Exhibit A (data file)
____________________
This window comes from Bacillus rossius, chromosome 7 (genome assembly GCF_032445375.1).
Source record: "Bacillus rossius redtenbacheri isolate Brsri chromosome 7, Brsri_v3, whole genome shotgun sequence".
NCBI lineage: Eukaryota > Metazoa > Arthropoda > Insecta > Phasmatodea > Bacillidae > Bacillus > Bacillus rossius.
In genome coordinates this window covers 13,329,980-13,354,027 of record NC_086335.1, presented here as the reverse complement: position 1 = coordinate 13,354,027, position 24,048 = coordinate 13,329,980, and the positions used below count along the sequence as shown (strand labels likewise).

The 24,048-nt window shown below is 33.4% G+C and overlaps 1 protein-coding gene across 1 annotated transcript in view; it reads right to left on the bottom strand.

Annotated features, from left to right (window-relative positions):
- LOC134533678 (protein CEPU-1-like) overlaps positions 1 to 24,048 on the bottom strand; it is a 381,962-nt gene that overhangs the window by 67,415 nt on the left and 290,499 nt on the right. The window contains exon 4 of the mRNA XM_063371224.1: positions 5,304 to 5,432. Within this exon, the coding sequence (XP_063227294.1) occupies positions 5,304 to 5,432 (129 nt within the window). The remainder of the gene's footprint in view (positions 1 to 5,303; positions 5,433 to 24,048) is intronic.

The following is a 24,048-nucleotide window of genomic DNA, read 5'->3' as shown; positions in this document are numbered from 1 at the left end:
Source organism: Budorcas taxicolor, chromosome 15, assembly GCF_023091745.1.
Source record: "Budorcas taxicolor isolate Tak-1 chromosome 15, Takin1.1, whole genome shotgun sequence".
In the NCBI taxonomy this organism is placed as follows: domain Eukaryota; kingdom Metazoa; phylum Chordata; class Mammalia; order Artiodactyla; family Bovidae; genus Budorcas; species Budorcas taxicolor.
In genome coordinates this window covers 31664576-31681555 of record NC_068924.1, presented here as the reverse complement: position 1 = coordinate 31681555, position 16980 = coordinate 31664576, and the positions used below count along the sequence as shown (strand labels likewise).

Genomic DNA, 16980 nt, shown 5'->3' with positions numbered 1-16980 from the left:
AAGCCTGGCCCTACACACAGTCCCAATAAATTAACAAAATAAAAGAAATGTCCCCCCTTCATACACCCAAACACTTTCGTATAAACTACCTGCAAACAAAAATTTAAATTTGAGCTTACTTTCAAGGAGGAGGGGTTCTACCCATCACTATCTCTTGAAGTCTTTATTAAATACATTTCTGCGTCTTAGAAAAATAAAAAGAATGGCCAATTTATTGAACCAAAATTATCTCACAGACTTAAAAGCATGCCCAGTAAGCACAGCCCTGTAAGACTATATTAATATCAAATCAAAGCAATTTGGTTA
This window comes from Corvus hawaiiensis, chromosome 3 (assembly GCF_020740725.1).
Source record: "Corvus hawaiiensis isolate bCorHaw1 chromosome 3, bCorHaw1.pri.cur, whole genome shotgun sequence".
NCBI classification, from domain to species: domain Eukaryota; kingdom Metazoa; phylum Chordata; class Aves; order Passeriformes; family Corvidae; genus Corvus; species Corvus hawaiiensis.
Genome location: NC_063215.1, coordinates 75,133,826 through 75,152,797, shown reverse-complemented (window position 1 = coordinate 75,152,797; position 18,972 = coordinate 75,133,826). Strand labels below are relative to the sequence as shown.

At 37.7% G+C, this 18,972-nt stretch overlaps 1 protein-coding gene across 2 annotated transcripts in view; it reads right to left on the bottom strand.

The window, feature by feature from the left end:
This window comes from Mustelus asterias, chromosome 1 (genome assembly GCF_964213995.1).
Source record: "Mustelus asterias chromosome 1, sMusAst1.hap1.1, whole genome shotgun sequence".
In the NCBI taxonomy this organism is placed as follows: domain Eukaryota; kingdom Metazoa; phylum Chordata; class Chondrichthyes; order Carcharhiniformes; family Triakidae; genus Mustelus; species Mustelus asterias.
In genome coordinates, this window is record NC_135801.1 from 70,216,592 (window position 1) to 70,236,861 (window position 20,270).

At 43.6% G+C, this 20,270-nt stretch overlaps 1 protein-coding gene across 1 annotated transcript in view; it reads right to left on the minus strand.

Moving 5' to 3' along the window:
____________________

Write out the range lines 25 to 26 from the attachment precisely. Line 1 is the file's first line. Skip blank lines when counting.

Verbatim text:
At 43.6% G+C, this 20,270-nt stretch overlaps 1 protein-coding gene across 1 annotated transcript in view; it reads right to left on the minus strand.

Moving 5' to 3' along the window: